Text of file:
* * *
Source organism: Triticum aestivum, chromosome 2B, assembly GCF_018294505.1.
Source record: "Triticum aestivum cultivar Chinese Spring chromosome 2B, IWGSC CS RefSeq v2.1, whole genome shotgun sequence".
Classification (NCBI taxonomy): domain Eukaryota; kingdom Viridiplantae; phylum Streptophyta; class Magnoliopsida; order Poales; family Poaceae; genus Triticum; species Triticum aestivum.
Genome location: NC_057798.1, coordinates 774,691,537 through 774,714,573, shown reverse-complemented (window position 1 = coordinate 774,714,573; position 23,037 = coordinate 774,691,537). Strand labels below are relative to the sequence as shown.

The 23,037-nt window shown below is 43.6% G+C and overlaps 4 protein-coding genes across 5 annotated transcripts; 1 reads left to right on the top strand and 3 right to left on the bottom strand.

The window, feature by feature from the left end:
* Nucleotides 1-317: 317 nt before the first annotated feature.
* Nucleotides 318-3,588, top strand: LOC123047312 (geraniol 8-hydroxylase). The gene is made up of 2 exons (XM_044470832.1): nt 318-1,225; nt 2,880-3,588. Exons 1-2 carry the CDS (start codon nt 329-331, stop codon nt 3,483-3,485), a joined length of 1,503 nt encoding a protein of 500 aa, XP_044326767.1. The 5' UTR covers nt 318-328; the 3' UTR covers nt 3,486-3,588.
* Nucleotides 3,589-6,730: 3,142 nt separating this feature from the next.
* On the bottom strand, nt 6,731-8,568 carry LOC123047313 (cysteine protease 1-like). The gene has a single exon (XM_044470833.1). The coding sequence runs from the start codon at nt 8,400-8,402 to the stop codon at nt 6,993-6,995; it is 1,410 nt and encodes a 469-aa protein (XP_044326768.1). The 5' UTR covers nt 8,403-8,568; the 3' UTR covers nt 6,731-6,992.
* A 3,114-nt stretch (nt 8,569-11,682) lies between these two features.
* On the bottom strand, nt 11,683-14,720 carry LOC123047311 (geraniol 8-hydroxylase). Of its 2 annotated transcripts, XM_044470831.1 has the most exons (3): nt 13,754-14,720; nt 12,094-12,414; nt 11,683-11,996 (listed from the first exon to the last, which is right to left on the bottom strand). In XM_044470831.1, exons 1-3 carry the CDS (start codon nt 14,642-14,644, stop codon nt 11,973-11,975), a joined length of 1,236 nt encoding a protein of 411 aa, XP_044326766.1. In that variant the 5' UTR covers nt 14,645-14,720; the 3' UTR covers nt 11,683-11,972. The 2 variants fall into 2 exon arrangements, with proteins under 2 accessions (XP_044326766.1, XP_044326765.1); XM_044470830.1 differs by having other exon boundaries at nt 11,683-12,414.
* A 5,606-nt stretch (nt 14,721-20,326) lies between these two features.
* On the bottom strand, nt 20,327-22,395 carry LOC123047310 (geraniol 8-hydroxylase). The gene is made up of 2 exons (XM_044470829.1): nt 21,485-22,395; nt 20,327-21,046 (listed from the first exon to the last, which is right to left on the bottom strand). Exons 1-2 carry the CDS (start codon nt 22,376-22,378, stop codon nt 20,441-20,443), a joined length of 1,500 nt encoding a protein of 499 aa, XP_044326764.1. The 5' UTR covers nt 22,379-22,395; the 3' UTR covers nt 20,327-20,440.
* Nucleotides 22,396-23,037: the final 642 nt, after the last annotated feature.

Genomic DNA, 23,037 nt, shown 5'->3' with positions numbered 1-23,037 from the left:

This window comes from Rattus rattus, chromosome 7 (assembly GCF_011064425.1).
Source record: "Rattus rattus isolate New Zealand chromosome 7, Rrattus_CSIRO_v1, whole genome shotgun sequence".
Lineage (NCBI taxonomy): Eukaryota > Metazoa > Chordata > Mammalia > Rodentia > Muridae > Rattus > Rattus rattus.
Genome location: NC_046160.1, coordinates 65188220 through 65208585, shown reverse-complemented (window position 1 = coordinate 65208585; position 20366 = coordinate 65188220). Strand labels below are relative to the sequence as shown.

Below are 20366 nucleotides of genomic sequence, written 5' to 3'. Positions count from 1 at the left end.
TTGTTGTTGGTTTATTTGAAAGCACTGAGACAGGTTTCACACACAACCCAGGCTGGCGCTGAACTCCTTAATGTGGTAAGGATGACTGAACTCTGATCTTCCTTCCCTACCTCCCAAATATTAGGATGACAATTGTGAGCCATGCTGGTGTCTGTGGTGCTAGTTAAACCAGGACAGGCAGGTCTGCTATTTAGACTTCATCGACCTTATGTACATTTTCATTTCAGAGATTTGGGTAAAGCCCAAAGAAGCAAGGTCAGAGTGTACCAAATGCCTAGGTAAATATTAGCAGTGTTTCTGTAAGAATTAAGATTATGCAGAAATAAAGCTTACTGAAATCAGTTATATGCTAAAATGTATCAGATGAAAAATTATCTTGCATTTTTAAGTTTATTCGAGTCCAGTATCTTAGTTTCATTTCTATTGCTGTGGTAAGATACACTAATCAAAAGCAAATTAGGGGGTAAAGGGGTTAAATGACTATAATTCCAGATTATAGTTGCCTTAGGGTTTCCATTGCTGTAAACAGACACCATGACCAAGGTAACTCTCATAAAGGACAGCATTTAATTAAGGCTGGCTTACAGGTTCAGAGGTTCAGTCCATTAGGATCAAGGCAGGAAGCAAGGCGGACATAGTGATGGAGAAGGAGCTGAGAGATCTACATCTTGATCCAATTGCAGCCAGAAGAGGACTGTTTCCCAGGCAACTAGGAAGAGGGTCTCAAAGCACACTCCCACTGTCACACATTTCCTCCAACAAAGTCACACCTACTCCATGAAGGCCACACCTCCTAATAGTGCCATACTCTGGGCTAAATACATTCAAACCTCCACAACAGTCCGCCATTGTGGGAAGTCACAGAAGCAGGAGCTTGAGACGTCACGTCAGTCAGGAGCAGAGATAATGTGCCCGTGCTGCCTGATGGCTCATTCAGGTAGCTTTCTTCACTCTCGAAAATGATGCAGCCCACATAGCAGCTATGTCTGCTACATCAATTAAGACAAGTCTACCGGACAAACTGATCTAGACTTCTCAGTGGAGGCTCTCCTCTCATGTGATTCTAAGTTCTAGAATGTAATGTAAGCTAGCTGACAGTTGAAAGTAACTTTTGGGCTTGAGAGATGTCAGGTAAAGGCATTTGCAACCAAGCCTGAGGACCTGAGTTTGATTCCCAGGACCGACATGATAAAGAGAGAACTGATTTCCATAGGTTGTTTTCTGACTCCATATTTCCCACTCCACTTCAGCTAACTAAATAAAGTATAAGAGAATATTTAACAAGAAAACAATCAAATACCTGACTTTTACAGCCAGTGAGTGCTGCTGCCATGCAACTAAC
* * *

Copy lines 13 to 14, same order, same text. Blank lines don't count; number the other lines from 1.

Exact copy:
* A 5,606-nt stretch (nt 14,721-20,326) lies between these two features.
* On the bottom strand, nt 20,327-22,395 carry LOC123047310 (geraniol 8-hydroxylase). The gene is made up of 2 exons (XM_044470829.1): nt 21,485-22,395; nt 20,327-21,046 (listed from the first exon to the last, which is right to left on the bottom strand). Exons 1-2 carry the CDS (start codon nt 22,376-22,378, stop codon nt 20,441-20,443), a joined length of 1,500 nt encoding a protein of 499 aa, XP_044326764.1. The 5' UTR covers nt 22,379-22,395; the 3' UTR covers nt 20,327-20,440.